By Larry Fine

Khan, making his U.S. debut at Madison Square Garden, told reporters on Wednesday he was happy that the war of words with the challenger would be replaced by punches.

"I'm happy to fight him just to shut him up," Khan, 23, said. "I want to hurt him in the ring. I'm a nice guy, but every time I fight I hurt my opponents, that's just the way it is. We can be friends afterwards if he wants to be, but I don't think he'll want to be after the beating he's going to get."

Khan has a 22-1 record with 16 wins within the distance.

The 29-year-old Malignaggi, a former IBF junior welterweight champion, is 27-3 but the quick-footed fighter with the lightning jab has stopped only five opponents.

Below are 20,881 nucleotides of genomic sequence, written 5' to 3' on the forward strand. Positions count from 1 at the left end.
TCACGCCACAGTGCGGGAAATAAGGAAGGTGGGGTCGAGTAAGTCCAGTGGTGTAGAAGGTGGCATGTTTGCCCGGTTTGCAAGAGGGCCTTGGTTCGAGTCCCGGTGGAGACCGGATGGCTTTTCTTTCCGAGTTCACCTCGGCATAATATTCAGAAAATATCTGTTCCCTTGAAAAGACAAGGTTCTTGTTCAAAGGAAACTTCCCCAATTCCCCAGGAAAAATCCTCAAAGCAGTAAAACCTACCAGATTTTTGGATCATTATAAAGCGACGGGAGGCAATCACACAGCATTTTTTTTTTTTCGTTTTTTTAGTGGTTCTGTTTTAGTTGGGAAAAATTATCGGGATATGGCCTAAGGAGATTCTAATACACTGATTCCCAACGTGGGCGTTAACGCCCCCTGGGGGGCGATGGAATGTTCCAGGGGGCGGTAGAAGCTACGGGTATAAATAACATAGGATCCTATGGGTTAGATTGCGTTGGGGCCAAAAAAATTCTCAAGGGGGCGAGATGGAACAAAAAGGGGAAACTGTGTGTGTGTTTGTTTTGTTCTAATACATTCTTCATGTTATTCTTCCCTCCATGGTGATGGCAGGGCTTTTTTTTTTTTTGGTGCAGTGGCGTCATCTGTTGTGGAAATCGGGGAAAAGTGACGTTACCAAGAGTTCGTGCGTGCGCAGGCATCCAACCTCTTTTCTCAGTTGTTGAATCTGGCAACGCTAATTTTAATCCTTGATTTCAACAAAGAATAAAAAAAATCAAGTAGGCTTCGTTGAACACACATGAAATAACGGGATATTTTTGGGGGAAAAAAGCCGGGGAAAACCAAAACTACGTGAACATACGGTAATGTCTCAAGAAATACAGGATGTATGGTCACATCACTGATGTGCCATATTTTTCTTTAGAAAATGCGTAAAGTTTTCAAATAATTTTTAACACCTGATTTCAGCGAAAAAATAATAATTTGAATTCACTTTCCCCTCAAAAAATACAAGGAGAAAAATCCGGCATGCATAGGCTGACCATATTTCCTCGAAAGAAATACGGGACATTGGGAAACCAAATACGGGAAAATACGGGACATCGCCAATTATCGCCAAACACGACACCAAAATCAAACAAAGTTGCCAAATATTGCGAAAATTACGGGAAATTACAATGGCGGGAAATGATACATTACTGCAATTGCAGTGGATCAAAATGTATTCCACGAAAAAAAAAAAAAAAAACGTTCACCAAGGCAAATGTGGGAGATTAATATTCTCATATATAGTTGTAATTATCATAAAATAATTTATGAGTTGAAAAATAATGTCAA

Malignaggi's taunts often sting harder than his punches, and the loquacious Brooklynite hurled a barrage of provocative tweets at the Briton this week.

In a message posted on Twitter directed at Khan, Malignaggi said "the strong survive in New York City, the lights shine bright here, so hopefully (he) don't fry under pressure."

Khan said he preferred to let his fists do the talking.

"I want to knock him out and send out a message to the 140 pounders that I can beat them all," he said.

The contrast between the boxers extended beyond their boxing styles.

Khan was dressed smartly for the Garden news conference in color-coordinated gray slacks, gray shoes, gray vest and a blue dress shirt. Malignaggi wore an oversized tee shirt, a black New York Yankees cap turned to the side and torn blue jeans.

"His manager said he wanted to come to the U.S. and fight the toughest competition. You know what they say bro, be careful what you wish for."

(Editing by Frank Pingue; To query or comment on this story email sportsfeedback@thomsonreuters.com)